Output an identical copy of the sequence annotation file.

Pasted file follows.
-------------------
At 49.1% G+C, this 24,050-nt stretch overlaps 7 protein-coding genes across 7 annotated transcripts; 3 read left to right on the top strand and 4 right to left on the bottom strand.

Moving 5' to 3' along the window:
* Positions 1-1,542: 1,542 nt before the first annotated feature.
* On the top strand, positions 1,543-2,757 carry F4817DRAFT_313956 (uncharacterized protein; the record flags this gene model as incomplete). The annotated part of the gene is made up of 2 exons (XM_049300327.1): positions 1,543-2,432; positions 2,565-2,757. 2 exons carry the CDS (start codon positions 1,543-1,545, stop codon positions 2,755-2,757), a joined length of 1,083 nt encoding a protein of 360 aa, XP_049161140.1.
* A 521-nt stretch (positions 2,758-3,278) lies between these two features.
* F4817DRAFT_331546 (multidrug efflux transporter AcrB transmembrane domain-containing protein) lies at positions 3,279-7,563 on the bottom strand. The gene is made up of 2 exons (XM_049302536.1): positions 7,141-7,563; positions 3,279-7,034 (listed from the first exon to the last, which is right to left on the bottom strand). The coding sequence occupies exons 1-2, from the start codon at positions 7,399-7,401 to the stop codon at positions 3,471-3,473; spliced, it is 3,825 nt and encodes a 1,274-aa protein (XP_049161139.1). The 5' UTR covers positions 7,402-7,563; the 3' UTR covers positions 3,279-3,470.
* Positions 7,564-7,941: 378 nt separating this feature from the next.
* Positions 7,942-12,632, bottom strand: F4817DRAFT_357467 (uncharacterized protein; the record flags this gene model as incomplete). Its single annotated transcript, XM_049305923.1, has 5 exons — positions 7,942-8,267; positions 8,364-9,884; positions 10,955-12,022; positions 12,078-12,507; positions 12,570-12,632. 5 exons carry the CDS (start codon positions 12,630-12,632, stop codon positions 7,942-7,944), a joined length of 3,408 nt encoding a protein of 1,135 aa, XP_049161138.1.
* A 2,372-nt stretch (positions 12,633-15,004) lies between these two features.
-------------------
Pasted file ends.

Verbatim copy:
At 49.1% G+C, this 24,050-nt stretch overlaps 7 protein-coding genes across 7 annotated transcripts; 3 read left to right on the top strand and 4 right to left on the bottom strand.

Moving 5' to 3' along the window:
* Positions 1-1,542: 1,542 nt before the first annotated feature.
* On the top strand, positions 1,543-2,757 carry F4817DRAFT_313956 (uncharacterized protein; the record flags this gene model as incomplete). The annotated part of the gene is made up of 2 exons (XM_049300327.1): positions 1,543-2,432; positions 2,565-2,757. 2 exons carry the CDS (start codon positions 1,543-1,545, stop codon positions 2,755-2,757), a joined length of 1,083 nt encoding a protein of 360 aa, XP_049161140.1.
* A 521-nt stretch (positions 2,758-3,278) lies between these two features.
* F4817DRAFT_331546 (multidrug efflux transporter AcrB transmembrane domain-containing protein) lies at positions 3,279-7,563 on the bottom strand. The gene is made up of 2 exons (XM_049302536.1): positions 7,141-7,563; positions 3,279-7,034 (listed from the first exon to the last, which is right to left on the bottom strand). The coding sequence occupies exons 1-2, from the start codon at positions 7,399-7,401 to the stop codon at positions 3,471-3,473; spliced, it is 3,825 nt and encodes a 1,274-aa protein (XP_049161139.1). The 5' UTR covers positions 7,402-7,563; the 3' UTR covers positions 3,279-3,470.
* Positions 7,564-7,941: 378 nt separating this feature from the next.
* Positions 7,942-12,632, bottom strand: F4817DRAFT_357467 (uncharacterized protein; the record flags this gene model as incomplete). Its single annotated transcript, XM_049305923.1, has 5 exons — positions 7,942-8,267; positions 8,364-9,884; positions 10,955-12,022; positions 12,078-12,507; positions 12,570-12,632. 5 exons carry the CDS (start codon positions 12,630-12,632, stop codon positions 7,942-7,944), a joined length of 3,408 nt encoding a protein of 1,135 aa, XP_049161138.1.
* A 2,372-nt stretch (positions 12,633-15,004) lies between these two features.